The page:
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The New Year Brings New Legislative Requirements in Colorado

    January 20, 2022

    By Michael Santo, Managing Attorney at Bechtel & Santo

    As usual, 2022 has started off with a flurry of activity in the employment-law field. 

    For example, on January 13, 2022, the United States Supreme Court issued an injunction with respect to the Occupational Safety and Health Administration’s (OSHA’s) emergency temporary standard (“ETS”) to minimize the risk of COVID-19 transmission in the workplace. This ETS had required businesses with at least 100 employees to ensure all their workers are vaccinated against COVID-19 or wear masks and undergo weekly COVID-19 testing. But the Supreme Court’s ruling means that employers are not required to implement the requirements in the ETS.  The Supreme Court permitted similar rules to go into place with respect to health care workers at Medicare- and Medicaid-certified providers and suppliers. OSHA did not attempt to implement any rules, requirements etc. for companies with less than 100 employees. So, the Supreme Court was not asked to rule on that issue.

    This ruling by the Supreme Court means that companies with 100 or more employees are not required to ensure that all their employees be immunized or be tested once a week and wear masks. Further, those employers are also not required to implement policies with respect to such issues. Most of those requirements in the ETS went into effect on January 10, but with the Supreme Court’s ruling, those requirements are no longer required. The Supreme Court’s ruling does not mean that organizations can’t make their own decision to require that employees be vaccinated, wear masks, or be tested, subject, perhaps, to exemption requests based on medical/religious reasons. Instead, the Supreme Court’s rulings mean that OSHA, as an agency of the federal government, can’t implement those requirements against organizations at this time. The mandates in Colorado with respect to those entities covered by the Colorado Department of Public Health & Environment remain in effect as the United States Supreme Court’s decision last week does not impact those Colorado rules regarding those entities.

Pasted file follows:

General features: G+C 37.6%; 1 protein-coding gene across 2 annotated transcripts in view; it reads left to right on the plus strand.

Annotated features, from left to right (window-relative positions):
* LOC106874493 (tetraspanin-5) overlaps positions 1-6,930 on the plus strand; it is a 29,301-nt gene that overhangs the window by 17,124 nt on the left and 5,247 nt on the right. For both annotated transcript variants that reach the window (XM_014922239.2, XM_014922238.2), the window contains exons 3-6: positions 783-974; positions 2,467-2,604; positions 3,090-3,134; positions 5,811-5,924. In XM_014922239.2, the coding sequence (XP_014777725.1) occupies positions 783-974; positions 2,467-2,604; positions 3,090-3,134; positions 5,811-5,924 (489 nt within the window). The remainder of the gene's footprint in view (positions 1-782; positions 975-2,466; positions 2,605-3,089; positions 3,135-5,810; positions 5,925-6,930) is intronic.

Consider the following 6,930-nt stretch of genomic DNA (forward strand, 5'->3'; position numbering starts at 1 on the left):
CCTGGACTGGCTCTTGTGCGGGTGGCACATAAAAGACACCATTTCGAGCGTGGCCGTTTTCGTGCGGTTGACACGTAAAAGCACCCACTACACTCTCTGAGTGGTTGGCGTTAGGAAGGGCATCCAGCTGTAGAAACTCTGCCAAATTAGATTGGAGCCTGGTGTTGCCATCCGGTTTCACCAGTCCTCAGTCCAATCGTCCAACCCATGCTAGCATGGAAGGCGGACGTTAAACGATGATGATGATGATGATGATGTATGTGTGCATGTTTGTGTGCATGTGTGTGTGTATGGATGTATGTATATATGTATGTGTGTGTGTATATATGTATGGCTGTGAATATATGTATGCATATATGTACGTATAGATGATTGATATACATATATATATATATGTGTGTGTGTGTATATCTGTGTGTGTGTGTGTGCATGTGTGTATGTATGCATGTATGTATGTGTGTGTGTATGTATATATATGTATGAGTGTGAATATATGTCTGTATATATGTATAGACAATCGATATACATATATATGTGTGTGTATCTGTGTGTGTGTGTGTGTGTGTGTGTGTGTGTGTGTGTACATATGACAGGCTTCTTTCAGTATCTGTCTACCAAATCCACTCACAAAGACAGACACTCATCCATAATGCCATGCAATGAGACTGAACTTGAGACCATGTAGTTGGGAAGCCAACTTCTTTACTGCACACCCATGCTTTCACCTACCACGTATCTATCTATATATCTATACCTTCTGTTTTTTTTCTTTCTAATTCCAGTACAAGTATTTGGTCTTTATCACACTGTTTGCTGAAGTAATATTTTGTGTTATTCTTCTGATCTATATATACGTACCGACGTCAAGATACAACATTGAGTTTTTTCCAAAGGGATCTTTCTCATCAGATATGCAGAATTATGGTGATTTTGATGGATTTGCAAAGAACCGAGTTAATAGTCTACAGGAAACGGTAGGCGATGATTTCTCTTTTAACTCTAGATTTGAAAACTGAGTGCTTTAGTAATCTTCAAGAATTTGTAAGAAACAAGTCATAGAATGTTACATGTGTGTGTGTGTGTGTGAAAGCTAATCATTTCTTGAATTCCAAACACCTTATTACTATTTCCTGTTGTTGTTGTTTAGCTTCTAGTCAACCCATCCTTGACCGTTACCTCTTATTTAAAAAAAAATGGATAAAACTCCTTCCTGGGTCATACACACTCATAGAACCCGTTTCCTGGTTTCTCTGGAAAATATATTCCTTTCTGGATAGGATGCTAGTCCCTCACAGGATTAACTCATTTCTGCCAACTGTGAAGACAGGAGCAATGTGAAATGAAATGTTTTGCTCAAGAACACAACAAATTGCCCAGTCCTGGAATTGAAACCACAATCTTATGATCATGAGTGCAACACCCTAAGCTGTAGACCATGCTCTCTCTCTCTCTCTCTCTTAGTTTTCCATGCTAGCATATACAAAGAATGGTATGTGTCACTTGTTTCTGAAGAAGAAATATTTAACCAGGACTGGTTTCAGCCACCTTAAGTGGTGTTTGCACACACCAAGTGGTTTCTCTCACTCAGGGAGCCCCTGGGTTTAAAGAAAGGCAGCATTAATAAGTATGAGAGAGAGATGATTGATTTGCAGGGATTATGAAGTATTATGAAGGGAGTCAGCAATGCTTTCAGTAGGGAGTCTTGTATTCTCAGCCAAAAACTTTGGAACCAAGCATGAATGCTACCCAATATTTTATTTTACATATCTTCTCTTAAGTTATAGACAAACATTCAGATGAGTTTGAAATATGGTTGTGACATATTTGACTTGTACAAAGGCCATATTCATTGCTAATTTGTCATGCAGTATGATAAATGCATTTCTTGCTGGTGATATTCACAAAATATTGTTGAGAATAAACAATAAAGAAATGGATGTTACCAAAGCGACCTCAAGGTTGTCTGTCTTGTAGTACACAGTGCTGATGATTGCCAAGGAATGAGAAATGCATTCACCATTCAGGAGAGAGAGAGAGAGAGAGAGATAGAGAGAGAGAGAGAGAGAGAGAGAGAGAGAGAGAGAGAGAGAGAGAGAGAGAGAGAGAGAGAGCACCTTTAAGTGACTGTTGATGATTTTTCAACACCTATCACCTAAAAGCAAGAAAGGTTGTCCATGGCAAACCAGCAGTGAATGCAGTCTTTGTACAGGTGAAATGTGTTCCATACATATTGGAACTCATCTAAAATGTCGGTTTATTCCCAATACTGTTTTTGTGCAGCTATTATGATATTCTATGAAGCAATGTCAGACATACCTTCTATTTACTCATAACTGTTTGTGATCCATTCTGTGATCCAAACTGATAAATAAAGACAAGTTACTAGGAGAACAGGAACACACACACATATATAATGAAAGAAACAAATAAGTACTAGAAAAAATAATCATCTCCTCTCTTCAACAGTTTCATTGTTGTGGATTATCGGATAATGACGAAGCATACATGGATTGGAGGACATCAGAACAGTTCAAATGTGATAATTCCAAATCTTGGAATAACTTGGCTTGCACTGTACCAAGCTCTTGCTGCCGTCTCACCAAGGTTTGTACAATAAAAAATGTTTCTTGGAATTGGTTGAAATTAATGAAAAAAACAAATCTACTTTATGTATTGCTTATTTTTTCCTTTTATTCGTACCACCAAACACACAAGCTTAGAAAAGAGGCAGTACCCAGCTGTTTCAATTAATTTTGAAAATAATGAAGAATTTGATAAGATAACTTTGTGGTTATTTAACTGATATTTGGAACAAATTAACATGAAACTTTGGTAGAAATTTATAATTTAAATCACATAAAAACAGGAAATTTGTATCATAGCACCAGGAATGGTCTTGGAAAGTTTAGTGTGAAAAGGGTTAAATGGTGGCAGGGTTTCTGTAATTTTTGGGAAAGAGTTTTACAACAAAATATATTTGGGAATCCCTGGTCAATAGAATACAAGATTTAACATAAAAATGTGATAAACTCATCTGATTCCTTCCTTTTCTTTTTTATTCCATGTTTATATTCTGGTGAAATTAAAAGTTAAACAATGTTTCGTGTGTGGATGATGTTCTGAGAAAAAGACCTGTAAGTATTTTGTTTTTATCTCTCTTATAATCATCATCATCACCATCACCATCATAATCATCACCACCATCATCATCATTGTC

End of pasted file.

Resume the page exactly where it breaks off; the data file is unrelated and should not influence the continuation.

Another big change that went into effect January 1 followed up last year’s decision by the Colorado Supreme Court wherein the Court determined that employers could not take away an employee’s vacation once it was accrued and, similarly, employers must pay employees for all accrued, but unused, vacation pay upon termination. A question not presented in the case was whether that requirement also covered a paid time off policy, which combines vacation and sick leave. The Colorado Department of Labor and Employment answered that question in Wage Protection Rule 2.17. In that Rule, the CDLE identified a broad definition of “vacation pay”: “Pay for leave, regardless of its label, that is usable at the employee’s discretion (other than procedural requirements such as notice and approval of particular dates), rather than leave usable only upon occurrence of a qualifying event (for example, a medical need, bereavement, or holiday).” So, under this new Rule, PTO policies that have an element of leave that is at the employee’s discretion, like traditional vacation leave policies, are now also subject to full pay upon termination; just like vacation policies. 

    Finally, on January 14, 2022, the U.S. Department of Health and Human Services extended its declaration of the public health emergency related to COVID-19 through April 16, 2022. This means that Colorado employers must provide all their employees public health emergency leave (“PHEL”) under Colorado Healthy Families and Workplaces Act through, at least, May 16, 2022. 

    Questions?  Contact COSHRM’s Legislative Director, Michael Santo